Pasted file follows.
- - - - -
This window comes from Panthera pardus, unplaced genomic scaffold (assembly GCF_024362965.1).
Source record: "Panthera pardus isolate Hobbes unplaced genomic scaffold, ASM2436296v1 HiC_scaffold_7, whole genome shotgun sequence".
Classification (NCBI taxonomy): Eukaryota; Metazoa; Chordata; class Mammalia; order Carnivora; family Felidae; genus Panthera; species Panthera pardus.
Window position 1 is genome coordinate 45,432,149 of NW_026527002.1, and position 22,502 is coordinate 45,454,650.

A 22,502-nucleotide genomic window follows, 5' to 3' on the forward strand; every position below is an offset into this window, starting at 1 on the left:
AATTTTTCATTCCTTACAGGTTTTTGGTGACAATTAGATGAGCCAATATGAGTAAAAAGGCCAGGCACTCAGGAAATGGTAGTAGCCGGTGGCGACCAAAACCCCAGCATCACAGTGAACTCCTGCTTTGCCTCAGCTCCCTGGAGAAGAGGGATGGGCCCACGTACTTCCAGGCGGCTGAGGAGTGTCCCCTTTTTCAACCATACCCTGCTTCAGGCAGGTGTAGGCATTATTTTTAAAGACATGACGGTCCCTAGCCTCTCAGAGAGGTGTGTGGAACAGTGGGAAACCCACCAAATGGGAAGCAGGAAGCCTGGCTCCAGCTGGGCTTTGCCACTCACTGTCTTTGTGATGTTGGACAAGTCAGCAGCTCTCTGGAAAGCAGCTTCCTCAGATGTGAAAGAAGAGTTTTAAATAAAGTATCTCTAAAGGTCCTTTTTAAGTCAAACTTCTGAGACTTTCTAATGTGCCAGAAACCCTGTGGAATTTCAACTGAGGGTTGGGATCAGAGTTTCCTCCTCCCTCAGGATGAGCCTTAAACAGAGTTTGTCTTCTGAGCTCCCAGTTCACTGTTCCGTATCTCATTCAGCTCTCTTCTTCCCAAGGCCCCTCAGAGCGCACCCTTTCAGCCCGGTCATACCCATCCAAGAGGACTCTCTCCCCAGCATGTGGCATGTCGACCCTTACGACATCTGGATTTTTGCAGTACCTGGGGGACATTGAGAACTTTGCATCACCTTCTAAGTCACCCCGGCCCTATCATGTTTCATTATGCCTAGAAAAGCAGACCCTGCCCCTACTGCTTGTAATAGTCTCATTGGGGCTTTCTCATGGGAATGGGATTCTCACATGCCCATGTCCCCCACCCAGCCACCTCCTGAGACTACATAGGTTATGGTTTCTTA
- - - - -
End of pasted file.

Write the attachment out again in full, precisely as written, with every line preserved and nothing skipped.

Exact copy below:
This window comes from Panthera pardus, unplaced genomic scaffold (assembly GCF_024362965.1).
Source record: "Panthera pardus isolate Hobbes unplaced genomic scaffold, ASM2436296v1 HiC_scaffold_7, whole genome shotgun sequence".
Classification (NCBI taxonomy): Eukaryota; Metazoa; Chordata; class Mammalia; order Carnivora; family Felidae; genus Panthera; species Panthera pardus.
Window position 1 is genome coordinate 45,432,149 of NW_026527002.1, and position 22,502 is coordinate 45,454,650.

A 22,502-nucleotide genomic window follows, 5' to 3' on the forward strand; every position below is an offset into this window, starting at 1 on the left:
AATTTTTCATTCCTTACAGGTTTTTGGTGACAATTAGATGAGCCAATATGAGTAAAAAGGCCAGGCACTCAGGAAATGGTAGTAGCCGGTGGCGACCAAAACCCCAGCATCACAGTGAACTCCTGCTTTGCCTCAGCTCCCTGGAGAAGAGGGATGGGCCCACGTACTTCCAGGCGGCTGAGGAGTGTCCCCTTTTTCAACCATACCCTGCTTCAGGCAGGTGTAGGCATTATTTTTAAAGACATGACGGTCCCTAGCCTCTCAGAGAGGTGTGTGGAACAGTGGGAAACCCACCAAATGGGAAGCAGGAAGCCTGGCTCCAGCTGGGCTTTGCCACTCACTGTCTTTGTGATGTTGGACAAGTCAGCAGCTCTCTGGAAAGCAGCTTCCTCAGATGTGAAAGAAGAGTTTTAAATAAAGTATCTCTAAAGGTCCTTTTTAAGTCAAACTTCTGAGACTTTCTAATGTGCCAGAAACCCTGTGGAATTTCAACTGAGGGTTGGGATCAGAGTTTCCTCCTCCCTCAGGATGAGCCTTAAACAGAGTTTGTCTTCTGAGCTCCCAGTTCACTGTTCCGTATCTCATTCAGCTCTCTTCTTCCCAAGGCCCCTCAGAGCGCACCCTTTCAGCCCGGTCATACCCATCCAAGAGGACTCTCTCCCCAGCATGTGGCATGTCGACCCTTACGACATCTGGATTTTTGCAGTACCTGGGGGACATTGAGAACTTTGCATCACCTTCTAAGTCACCCCGGCCCTATCATGTTTCATTATGCCTAGAAAAGCAGACCCTGCCCCTACTGCTTGTAATAGTCTCATTGGGGCTTTCTCATGGGAATGGGATTCTCACATGCCCATGTCCCCCACCCAGCCACCTCCTGAGACTACATAGGTTATGGTTTCTTA